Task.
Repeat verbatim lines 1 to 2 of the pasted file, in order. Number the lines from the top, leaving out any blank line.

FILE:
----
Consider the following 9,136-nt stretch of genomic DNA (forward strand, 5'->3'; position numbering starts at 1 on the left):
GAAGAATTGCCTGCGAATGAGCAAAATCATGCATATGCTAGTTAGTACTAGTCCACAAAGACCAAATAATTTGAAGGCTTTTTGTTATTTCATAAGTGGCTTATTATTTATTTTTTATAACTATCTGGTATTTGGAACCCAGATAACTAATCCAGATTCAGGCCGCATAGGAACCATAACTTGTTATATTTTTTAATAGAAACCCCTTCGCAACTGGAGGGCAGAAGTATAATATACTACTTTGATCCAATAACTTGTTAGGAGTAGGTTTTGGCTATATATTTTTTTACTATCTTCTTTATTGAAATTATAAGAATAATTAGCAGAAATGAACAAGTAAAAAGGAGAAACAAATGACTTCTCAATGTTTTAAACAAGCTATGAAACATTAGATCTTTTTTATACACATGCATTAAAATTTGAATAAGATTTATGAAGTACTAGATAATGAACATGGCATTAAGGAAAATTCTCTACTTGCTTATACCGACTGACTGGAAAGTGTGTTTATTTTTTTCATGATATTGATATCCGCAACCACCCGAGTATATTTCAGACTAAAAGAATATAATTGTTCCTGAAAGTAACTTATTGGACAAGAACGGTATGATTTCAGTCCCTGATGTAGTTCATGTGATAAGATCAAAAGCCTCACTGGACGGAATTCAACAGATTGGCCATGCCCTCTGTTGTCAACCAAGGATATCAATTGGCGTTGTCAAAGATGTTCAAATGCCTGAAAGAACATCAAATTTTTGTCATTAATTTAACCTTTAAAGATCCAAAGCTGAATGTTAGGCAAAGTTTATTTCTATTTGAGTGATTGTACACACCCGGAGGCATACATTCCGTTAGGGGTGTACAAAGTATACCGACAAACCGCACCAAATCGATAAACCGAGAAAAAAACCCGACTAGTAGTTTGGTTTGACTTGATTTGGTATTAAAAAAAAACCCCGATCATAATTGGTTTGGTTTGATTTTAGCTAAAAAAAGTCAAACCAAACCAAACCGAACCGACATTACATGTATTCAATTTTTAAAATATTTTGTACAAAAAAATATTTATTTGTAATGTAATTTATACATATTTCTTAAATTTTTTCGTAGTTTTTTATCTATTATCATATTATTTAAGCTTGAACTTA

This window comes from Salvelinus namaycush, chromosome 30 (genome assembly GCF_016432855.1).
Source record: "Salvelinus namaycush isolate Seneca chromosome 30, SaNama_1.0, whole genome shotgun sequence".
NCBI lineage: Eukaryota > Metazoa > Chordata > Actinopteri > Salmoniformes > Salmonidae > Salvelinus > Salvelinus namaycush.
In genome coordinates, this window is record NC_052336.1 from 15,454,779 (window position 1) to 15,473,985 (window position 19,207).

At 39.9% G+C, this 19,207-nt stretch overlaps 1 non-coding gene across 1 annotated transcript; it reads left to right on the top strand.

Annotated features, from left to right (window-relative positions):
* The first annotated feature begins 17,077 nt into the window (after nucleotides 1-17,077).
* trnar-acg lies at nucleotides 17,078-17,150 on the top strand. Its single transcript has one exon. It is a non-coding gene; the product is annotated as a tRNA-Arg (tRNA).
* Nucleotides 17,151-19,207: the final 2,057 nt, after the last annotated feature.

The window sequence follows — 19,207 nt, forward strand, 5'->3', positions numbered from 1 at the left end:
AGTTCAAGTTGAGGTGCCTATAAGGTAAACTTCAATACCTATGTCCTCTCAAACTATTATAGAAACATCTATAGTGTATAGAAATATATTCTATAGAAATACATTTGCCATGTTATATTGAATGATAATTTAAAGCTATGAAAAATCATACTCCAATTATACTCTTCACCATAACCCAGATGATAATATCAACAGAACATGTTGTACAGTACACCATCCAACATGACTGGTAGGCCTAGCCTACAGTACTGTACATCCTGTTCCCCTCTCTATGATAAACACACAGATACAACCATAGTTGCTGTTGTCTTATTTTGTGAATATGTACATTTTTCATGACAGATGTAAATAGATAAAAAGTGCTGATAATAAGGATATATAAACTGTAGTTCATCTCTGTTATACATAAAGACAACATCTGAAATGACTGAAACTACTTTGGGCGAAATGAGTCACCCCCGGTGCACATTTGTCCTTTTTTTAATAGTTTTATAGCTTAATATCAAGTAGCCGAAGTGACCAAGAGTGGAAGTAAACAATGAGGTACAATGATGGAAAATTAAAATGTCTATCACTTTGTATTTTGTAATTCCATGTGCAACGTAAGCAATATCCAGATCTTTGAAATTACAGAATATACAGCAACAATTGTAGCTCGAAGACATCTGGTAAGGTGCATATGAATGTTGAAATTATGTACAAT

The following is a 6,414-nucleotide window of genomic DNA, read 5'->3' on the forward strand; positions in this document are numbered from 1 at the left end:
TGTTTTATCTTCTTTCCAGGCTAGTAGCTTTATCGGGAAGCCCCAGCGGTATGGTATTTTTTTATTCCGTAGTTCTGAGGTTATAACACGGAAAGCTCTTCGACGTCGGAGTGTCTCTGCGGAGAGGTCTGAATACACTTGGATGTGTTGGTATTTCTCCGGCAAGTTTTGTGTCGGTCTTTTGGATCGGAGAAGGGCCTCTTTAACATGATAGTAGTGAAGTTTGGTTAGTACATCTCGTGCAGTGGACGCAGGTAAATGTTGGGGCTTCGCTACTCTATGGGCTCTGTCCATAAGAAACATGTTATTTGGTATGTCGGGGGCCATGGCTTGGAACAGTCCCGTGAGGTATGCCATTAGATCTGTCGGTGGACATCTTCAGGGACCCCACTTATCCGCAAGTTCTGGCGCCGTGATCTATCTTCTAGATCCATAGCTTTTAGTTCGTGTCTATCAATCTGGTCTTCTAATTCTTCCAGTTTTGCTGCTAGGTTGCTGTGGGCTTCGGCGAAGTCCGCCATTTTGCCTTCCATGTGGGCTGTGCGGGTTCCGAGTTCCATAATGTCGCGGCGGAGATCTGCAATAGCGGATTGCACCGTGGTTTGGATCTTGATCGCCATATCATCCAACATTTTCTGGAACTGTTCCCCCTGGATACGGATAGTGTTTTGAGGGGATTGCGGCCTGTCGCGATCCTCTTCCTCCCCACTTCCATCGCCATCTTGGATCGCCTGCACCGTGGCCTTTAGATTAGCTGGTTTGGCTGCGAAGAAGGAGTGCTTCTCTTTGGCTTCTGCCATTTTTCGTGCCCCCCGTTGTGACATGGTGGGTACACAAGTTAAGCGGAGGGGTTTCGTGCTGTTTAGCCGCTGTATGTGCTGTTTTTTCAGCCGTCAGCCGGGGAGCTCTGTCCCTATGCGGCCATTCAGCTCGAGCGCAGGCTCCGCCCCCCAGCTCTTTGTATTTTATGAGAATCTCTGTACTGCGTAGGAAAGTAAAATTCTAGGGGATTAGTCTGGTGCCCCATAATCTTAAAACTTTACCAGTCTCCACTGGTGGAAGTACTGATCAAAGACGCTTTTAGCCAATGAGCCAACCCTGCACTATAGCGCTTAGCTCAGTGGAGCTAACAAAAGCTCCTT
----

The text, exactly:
Consider the following 9,136-nt stretch of genomic DNA (forward strand, 5'->3'; position numbering starts at 1 on the left):
GAAGAATTGCCTGCGAATGAGCAAAATCATGCATATGCTAGTTAGTACTAGTCCACAAAGACCAAATAATTTGAAGGCTTTTTGTTATTTCATAAGTGGCTTATTATTTATTTTTTATAACTATCTGGTATTTGGAACCCAGATAACTAATCCAGATTCAGGCCGCATAGGAACCATAACTTGTTATATTTTTTAATAGAAACCCCTTCGCAACTGGAGGGCAGAAGTATAATATACTACTTTGATCCAATAACTTGTTAGGAGTAGGTTTTGGCTATATATTTTTTTACTATCTTCTTTATTGAAATTATAAGAATAATTAGCAGAAATGAACAAGTAAAAAGGAGAAACAAATGACTTCTCAATGTTTTAAACAAGCTATGAAACATTAGATCTTTTTTATACACATGCATTAAAATTTGAATAAGATTTATGAAGTACTAGATAATGAACATGGCATTAAGGAAAATTCTCTACTTGCTTATACCGACTGACTGGAAAGTGTGTTTATTTTTTTCATGATATTGATATCCGCAACCACCCGAGTATATTTCAGACTAAAAGAATATAATTGTTCCTGAAAGTAACTTATTGGACAAGAACGGTATGATTTCAGTCCCTGATGTAGTTCATGTGATAAGATCAAAAGCCTCACTGGACGGAATTCAACAGATTGGCCATGCCCTCTGTTGTCAACCAAGGATATCAATTGGCGTTGTCAAAGATGTTCAAATGCCTGAAAGAACATCAAATTTTTGTCATTAATTTAACCTTTAAAGATCCAAAGCTGAATGTTAGGCAAAGTTTATTTCTATTTGAGTGATTGTACACACCCGGAGGCATACATTCCGTTAGGGGTGTACAAAGTATACCGACAAACCGCACCAAATCGATAAACCGAGAAAAAAACCCGACTAGTAGTTTGGTTTGACTTGATTTGGTATTAAAAAAAAACCCCGATCATAATTGGTTTGGTTTGATTTTAGCTAAAAAAAGTCAAACCAAACCAAACCGAACCGACATTACATGTATTCAATTTTTAAAATATTTTGTACAAAAAAATATTTATTTGTAATGTAATTTATACATATTTCTTAAATTTTTTCGTAGTTTTTTATCTATTATCATATTATTTAAGCTTGAACTTA